Skeldon Hospital blamed for death of 3-year-old girl
By Royan Abrams
A Corentyne mother of three is pleading for justice into the death of her 3-year-old daughter who died days after being removed from the Skeldon Public Hospital, where it is claimed medication was administered for a condition she did not have.
Selena Samaroo of Line Path Skeldon, Corentyne died on August 31st, while receiving treatment at the Georgetown Public Hospital.
Her grieving mother, 25-year-old Rovini Bissoondai told the News Room that on her daughter felt ill early August and was first taken to a private hospital where she was informed that the child had been suffering from flu after she had been complaining about pains about her body.
News Room was told that a week later, the child’s condition worsened and she was taken to another private doctor who informed the family that the child had issues breathing and is in a critical condition and that family members should take her at the Skeldon Public Hospital immediately.
According to the mother, while there, the child was admitted and spent almost three weeks and was given two injections per day with no proper diagnosis given to family members by the doctors who had conducted several tests on the child.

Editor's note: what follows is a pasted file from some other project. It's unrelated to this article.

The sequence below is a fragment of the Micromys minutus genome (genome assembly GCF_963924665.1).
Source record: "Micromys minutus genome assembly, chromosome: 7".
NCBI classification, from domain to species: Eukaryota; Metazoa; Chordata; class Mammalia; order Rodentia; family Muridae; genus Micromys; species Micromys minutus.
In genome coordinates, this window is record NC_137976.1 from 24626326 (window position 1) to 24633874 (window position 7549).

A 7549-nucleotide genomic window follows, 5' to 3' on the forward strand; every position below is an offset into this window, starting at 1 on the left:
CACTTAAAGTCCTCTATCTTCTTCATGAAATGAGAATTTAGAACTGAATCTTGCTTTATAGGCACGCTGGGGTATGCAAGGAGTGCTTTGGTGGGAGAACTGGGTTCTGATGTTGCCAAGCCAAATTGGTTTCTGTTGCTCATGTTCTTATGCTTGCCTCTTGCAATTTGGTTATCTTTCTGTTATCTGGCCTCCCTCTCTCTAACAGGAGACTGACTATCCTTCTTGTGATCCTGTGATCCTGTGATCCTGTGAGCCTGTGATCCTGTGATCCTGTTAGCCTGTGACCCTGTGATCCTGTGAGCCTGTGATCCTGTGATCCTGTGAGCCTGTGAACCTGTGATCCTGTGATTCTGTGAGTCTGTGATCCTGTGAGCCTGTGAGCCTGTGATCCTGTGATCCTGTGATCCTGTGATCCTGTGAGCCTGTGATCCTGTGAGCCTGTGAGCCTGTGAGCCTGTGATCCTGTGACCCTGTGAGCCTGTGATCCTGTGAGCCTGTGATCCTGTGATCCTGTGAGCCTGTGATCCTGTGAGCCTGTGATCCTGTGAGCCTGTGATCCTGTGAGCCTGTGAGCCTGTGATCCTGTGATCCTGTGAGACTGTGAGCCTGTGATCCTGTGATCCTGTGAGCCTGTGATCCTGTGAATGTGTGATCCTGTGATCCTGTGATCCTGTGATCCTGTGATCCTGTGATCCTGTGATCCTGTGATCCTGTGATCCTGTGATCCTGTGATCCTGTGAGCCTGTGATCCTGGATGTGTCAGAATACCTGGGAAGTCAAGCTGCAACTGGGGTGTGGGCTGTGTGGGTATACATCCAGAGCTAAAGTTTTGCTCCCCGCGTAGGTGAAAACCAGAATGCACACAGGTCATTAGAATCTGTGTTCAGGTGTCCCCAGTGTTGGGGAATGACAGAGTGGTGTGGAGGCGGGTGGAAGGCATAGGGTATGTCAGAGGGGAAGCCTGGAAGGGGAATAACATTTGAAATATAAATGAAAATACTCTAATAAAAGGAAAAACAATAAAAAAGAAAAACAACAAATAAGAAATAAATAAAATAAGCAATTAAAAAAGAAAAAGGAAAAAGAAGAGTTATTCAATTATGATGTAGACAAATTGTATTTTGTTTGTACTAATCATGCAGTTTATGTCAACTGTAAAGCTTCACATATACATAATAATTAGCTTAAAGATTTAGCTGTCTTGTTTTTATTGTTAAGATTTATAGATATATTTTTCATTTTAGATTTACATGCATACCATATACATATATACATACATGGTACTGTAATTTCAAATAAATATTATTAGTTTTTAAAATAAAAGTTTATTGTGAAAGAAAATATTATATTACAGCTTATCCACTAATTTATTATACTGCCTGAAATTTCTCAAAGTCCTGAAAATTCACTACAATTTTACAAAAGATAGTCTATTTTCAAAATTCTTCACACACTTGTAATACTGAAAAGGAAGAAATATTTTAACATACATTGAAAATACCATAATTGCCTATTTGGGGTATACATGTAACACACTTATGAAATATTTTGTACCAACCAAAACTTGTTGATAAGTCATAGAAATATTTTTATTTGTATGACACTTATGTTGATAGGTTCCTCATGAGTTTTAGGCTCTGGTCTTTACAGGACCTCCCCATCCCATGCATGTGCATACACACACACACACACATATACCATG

According to Bissoondai, family members began to worry and asked to have the child self-discharged from the Skeldon Public Hospital in order to take her to a private hospital but doctors refused to grant the parents’ request.
The family insisted on removing the child, and when they did they were reportedly attacked by three nurses. Nevertheless, the child was removed and rushed to the Woodlands Private Hospital in Georgetown where she was diagnosed with tuberculosis and doctors there informed family members that the child had been treated with wrong medication and had her transferred to the Georgetown Public Hospital, where she died.
When contacted, the director of the Regional Health Services Jevaughn Stephen could not give a comment on the issue as he he was not fully briefed on the situation.